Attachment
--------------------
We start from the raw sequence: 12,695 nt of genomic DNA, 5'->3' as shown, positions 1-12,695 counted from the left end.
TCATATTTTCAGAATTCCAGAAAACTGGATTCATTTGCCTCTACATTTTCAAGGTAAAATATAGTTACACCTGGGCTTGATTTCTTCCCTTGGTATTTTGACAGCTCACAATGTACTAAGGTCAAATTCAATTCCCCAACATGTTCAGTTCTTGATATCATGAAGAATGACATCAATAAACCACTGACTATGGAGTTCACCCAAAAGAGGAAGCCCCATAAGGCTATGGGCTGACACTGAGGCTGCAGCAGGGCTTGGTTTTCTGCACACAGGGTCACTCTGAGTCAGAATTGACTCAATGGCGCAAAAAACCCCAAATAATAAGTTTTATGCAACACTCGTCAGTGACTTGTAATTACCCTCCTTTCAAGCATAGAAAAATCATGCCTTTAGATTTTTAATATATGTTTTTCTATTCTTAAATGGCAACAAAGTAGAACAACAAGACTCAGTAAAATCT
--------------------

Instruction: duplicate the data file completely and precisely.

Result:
We start from the raw sequence: 12,695 nt of genomic DNA, 5'->3' as shown, positions 1-12,695 counted from the left end.
TCATATTTTCAGAATTCCAGAAAACTGGATTCATTTGCCTCTACATTTTCAAGGTAAAATATAGTTACACCTGGGCTTGATTTCTTCCCTTGGTATTTTGACAGCTCACAATGTACTAAGGTCAAATTCAATTCCCCAACATGTTCAGTTCTTGATATCATGAAGAATGACATCAATAAACCACTGACTATGGAGTTCACCCAAAAGAGGAAGCCCCATAAGGCTATGGGCTGACACTGAGGCTGCAGCAGGGCTTGGTTTTCTGCACACAGGGTCACTCTGAGTCAGAATTGACTCAATGGCGCAAAAAACCCCAAATAATAAGTTTTATGCAACACTCGTCAGTGACTTGTAATTACCCTCCTTTCAAGCATAGAAAAATCATGCCTTTAGATTTTTAATATATGTTTTTCTATTCTTAAATGGCAACAAAGTAGAACAACAAGACTCAGTAAAATCT